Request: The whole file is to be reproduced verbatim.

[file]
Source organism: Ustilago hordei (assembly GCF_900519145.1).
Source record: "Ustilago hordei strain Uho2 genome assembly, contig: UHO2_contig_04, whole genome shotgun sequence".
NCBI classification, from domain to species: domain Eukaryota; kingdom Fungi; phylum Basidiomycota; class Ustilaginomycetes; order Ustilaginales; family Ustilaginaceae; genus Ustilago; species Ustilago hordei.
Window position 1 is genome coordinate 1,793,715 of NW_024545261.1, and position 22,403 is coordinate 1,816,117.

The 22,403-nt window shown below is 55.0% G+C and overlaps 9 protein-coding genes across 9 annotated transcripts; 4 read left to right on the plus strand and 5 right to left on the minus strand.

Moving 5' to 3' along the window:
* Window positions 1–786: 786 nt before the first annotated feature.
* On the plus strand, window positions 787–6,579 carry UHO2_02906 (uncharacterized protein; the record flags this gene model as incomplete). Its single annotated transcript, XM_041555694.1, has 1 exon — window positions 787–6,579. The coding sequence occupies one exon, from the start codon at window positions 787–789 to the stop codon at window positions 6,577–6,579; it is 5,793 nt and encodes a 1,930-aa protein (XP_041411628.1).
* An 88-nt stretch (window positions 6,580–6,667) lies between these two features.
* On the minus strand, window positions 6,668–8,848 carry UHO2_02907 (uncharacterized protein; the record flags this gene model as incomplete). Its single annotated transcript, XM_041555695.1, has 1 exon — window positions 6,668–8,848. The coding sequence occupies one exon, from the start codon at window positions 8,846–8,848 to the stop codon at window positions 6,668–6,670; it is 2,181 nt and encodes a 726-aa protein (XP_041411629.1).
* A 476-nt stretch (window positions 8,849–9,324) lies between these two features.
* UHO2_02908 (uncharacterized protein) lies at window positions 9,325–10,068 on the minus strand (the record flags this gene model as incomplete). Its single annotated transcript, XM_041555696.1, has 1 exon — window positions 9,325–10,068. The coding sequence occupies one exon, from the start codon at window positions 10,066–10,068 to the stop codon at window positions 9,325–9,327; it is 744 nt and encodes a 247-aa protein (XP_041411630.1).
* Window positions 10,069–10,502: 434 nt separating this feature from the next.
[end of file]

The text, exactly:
Source organism: Ustilago hordei (assembly GCF_900519145.1).
Source record: "Ustilago hordei strain Uho2 genome assembly, contig: UHO2_contig_04, whole genome shotgun sequence".
NCBI classification, from domain to species: domain Eukaryota; kingdom Fungi; phylum Basidiomycota; class Ustilaginomycetes; order Ustilaginales; family Ustilaginaceae; genus Ustilago; species Ustilago hordei.
Window position 1 is genome coordinate 1,793,715 of NW_024545261.1, and position 22,403 is coordinate 1,816,117.

The 22,403-nt window shown below is 55.0% G+C and overlaps 9 protein-coding genes across 9 annotated transcripts; 4 read left to right on the plus strand and 5 right to left on the minus strand.

Moving 5' to 3' along the window:
* Window positions 1–786: 786 nt before the first annotated feature.
* On the plus strand, window positions 787–6,579 carry UHO2_02906 (uncharacterized protein; the record flags this gene model as incomplete). Its single annotated transcript, XM_041555694.1, has 1 exon — window positions 787–6,579. The coding sequence occupies one exon, from the start codon at window positions 787–789 to the stop codon at window positions 6,577–6,579; it is 5,793 nt and encodes a 1,930-aa protein (XP_041411628.1).
* An 88-nt stretch (window positions 6,580–6,667) lies between these two features.
* On the minus strand, window positions 6,668–8,848 carry UHO2_02907 (uncharacterized protein; the record flags this gene model as incomplete). Its single annotated transcript, XM_041555695.1, has 1 exon — window positions 6,668–8,848. The coding sequence occupies one exon, from the start codon at window positions 8,846–8,848 to the stop codon at window positions 6,668–6,670; it is 2,181 nt and encodes a 726-aa protein (XP_041411629.1).
* A 476-nt stretch (window positions 8,849–9,324) lies between these two features.
* UHO2_02908 (uncharacterized protein) lies at window positions 9,325–10,068 on the minus strand (the record flags this gene model as incomplete). Its single annotated transcript, XM_041555696.1, has 1 exon — window positions 9,325–10,068. The coding sequence occupies one exon, from the start codon at window positions 10,066–10,068 to the stop codon at window positions 9,325–9,327; it is 744 nt and encodes a 247-aa protein (XP_041411630.1).
* Window positions 10,069–10,502: 434 nt separating this feature from the next.